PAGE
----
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October 2014

Public Service Matters

Public Service Matters is a monthly newsletter produced by Communications PEI to keep provincial government employees informed on facts, news and history of the public service in Prince Edward Island.

A juggling act

Vanessa and Justin Muttart are busy public servants.

Like many young families, they try to balance school and work, child care and hockey, family dinners and homework.

Their two young children, Nathan, 6 and Paige, 4 get dropped off first thing every morning as the Muttart family van heads to the PAB for a day’s work. Vanessa works as an administrative assistant for Parks and Justin is an IT Consultant.

“It does take a lot of planning the night before, the lunches have to be made, the bags packed. Having a good bedtime is huge for the morning,” Vanessa explains.

The fall is a very busy time of transition for most of us. As seasons change so do our lives as we return to the routine of work, school, and daily life after being on vacation. Stress is an inevitable part of being a parent and an employee. As much as we try to prevent and manage stress, we also need to learn to relieve it.

Take time for your Life - Be active - Live. Take time to experience the world around you and appreciate your relationships. See movies, read books, watch sports and squeeze in the activities you enjoy.

If you find yourself juggling life and feeling off balance, you may want to call your Employee Assistance Program where you can receive Confidential Assistance with Life’s Challenges.

How to reach EAP
Telephone: 902-368-5738
Toll free: 1-800-239-3826


Work/Life Balance tips as ideas to manage your home and family life more effectively...

  • Schedule time for exercise and leisure
  • Have lots of back-up care for your children
  • Cook two or three meals simultaneously
  • Trade off with spouse on weekends to have some time for yourself
  • Train children when they are young to do things for themselves
  • Get things ready the night before, get kids to bed on time, and go to bed at a reasonable time
  • Review and update your calendar once a week, preferably Sunday night so you can make necessary preparations and adjustments
  • Think before you say yes when someone asks you to do something
  • Seek out some form of spiritual activity so you can be reflective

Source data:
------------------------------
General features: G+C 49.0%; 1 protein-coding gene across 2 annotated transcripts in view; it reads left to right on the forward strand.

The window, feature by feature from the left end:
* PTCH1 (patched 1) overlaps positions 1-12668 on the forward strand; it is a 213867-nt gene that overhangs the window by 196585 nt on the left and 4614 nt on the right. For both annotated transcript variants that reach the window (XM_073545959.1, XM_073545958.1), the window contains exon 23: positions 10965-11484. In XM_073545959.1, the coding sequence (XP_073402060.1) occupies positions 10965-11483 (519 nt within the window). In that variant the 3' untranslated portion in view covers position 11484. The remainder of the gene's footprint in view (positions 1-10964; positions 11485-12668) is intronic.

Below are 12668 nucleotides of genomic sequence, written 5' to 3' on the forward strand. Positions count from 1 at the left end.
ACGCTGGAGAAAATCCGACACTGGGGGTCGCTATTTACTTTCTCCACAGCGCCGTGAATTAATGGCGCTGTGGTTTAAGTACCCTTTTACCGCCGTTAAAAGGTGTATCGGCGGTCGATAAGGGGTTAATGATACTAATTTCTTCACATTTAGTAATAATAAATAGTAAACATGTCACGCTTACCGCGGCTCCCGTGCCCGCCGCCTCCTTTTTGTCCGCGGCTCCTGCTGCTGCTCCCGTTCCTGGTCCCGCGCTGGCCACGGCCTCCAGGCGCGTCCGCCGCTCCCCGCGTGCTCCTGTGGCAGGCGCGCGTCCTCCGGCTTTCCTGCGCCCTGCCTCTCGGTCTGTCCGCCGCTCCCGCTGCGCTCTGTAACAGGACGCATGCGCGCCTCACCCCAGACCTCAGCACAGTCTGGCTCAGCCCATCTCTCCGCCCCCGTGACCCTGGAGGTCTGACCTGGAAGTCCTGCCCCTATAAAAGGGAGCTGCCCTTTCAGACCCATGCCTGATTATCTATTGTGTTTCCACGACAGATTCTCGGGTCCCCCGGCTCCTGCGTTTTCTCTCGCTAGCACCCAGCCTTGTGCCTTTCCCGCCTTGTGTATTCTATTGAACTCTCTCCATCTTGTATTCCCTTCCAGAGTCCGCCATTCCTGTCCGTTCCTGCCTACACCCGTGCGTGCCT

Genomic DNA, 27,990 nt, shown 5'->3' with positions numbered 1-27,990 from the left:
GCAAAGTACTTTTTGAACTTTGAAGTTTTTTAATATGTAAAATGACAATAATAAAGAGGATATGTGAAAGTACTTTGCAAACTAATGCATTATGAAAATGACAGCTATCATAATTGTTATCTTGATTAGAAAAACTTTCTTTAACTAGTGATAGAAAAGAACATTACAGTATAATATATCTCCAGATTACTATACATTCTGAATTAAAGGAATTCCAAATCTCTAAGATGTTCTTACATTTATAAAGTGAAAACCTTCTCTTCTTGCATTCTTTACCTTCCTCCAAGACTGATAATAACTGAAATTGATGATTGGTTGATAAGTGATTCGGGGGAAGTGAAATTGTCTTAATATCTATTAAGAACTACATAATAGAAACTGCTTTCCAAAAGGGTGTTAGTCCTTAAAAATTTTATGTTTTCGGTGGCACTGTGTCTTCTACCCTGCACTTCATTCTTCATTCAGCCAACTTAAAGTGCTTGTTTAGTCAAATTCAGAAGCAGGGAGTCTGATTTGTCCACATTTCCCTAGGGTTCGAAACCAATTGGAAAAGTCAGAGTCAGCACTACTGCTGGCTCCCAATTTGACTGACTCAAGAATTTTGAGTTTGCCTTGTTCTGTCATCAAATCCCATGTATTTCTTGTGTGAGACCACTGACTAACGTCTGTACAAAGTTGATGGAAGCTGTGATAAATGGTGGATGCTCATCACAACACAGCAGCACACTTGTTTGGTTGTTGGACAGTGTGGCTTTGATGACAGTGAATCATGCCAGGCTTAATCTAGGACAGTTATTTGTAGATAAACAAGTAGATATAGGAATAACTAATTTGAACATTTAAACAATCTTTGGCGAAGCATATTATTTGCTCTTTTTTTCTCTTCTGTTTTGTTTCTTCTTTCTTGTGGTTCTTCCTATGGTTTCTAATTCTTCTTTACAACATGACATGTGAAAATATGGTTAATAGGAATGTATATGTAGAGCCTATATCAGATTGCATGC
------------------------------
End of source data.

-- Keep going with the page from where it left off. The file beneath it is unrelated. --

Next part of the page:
New provincial comptroller

Gordon MacFadyen’s office door on second floor Shaw looks more like the entrance to a kindergarten class than the office of the man charged with producing the public accounts of the province.His daughter made his greeting signs when she was in elementary school – they still hang on his door to brighten up the otherwise standard government neutral office, even though she is now a high school student.

It’s a welcoming lighthearted entrance to the space of the man with responsibility for the government's financial statements.

MacFadyen is a chartered professional accountant with lots of experience in all three levels of government.

He is a volunteer firefighter and curler and lives in Summerside with his wife Shelley (a nurse at PCH) and daughter Abbey. His grown son Alex is an electrician apprentice in Charlottetown.

MacFadyen feels his past work experience has culminated in the perfect job for him.

His main goal in his new role is to provide the public with timely financial statements on the business of government.

He intends to work hard with the staff of all government departments to continuously improve business processes. There are always ways to streamline, he says.

The mission of the Office of the Comptroller is to streamline accounting processes and present financial statements that are as transparent as possible to the Legislature and the Public.

Life long learning for staff

This Fall, the Public Service Commission is offering 18 different sessions on working with government.

There are sessions on Working in Government, Human Resources Administration and Management, Leadership and Management, Employee Health and Wellness as well as Business and Personal Effectiveness. Experienced government employees will be your learning facilitators for these sessions.

The Retirement Program is back this fall for employees who are within five years of retirement and would like to learn about their provincial and federal pension and information on the transition to Old Age Security. Sessions on the transition to retirement and retirement finances are also available for Civil Service employees.

For more information



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